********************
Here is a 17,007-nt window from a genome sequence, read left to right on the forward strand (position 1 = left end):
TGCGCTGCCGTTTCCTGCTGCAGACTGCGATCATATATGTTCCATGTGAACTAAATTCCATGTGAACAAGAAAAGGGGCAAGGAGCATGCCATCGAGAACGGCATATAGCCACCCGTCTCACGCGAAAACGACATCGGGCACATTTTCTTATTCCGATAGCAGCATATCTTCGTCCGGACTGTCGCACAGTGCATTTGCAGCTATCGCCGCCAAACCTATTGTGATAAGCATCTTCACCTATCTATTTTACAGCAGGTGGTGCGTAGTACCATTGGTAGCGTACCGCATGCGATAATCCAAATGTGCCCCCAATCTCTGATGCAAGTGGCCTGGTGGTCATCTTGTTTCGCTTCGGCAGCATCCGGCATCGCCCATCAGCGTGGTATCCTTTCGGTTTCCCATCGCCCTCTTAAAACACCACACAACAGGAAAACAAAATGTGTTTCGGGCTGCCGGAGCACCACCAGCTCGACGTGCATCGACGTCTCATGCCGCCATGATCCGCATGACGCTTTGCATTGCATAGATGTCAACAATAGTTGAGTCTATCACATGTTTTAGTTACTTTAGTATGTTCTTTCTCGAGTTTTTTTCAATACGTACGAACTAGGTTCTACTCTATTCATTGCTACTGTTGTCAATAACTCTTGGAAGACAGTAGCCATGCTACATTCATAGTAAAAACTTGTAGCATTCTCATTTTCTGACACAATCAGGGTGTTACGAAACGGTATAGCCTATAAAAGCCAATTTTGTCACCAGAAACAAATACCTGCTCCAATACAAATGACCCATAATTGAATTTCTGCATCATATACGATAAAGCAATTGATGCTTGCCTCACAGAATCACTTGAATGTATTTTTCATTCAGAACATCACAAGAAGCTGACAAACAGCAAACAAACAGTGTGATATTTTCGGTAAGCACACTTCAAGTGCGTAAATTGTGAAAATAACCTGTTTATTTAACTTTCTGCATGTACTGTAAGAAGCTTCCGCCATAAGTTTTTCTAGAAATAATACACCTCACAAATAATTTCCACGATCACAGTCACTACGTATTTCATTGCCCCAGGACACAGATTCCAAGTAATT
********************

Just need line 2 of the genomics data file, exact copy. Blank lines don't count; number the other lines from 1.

TGCGCTGCCGTTTCCTGCTGCAGACTGCGATCATATATGTTCCATGTGAACTAAATTCCATGTGAACAAGAAAAGGGGCAAGGAGCATGCCATCGAGAACGGCATATAGCCACCCGTCTCACGCGAAAACGACATCGGGCACATTTTCTTATTCCGATAGCAGCATATCTTCGTCCGGACTGTCGCACAGTGCATTTGCAGCTATCGCCGCCAAACCTATTGTGATAAGCATCTTCACCTATCTATTTTACAGCAGGTGGTGCGTAGTACCATTGGTAGCGTACCGCATGCGATAATCCAAATGTGCCCCCAATCTCTGATGCAAGTGGCCTGGTGGTCATCTTGTTTCGCTTCGGCAGCATCCGGCATCGCCCATCAGCGTGGTATCCTTTCGGTTTCCCATCGCCCTCTTAAAACACCACACAACAGGAAAACAAAATGTGTTTCGGGCTGCCGGAGCACCACCAGCTCGACGTGCATCGACGTCTCATGCCGCCATGATCCGCATGACGCTTTGCATTGCATAGATGTCAACAATAGTTGAGTCTATCACATGTTTTAGTTACTTTAGTATGTTCTTTCTCGAGTTTTTTTCAATACGTACGAACTAGGTTCTACTCTATTCATTGCTACTGTTGTCAATAACTCTTGGAAGACAGTAGCCATGCTACATTCATAGTAAAAACTTGTAGCATTCTCATTTTCTGACACAATCAGGGTGTTACGAAACGGTATAGCCTATAAAAGCCAATTTTGTCACCAGAAACAAATACCTGCTCCAATACAAATGACCCATAATTGAATTTCTGCATCATATACGATAAAGCAATTGATGCTTGCCTCACAGAATCACTTGAATGTATTTTTCATTCAGAACATCACAAGAAGCTGACAAACAGCAAACAAACAGTGTGATATTTTCGGTAAGCACACTTCAAGTGCGTAAATTGTGAAAATAACCTGTTTATTTAACTTTCTGCATGTACTGTAAGAAGCTTCCGCCATAAGTTTTTCTAGAAATAATACACCTCACAAATAATTTCCACGATCACAGTCACTACGTATTTCATTGCCCCAGGACACAGATTCCAAGTAATT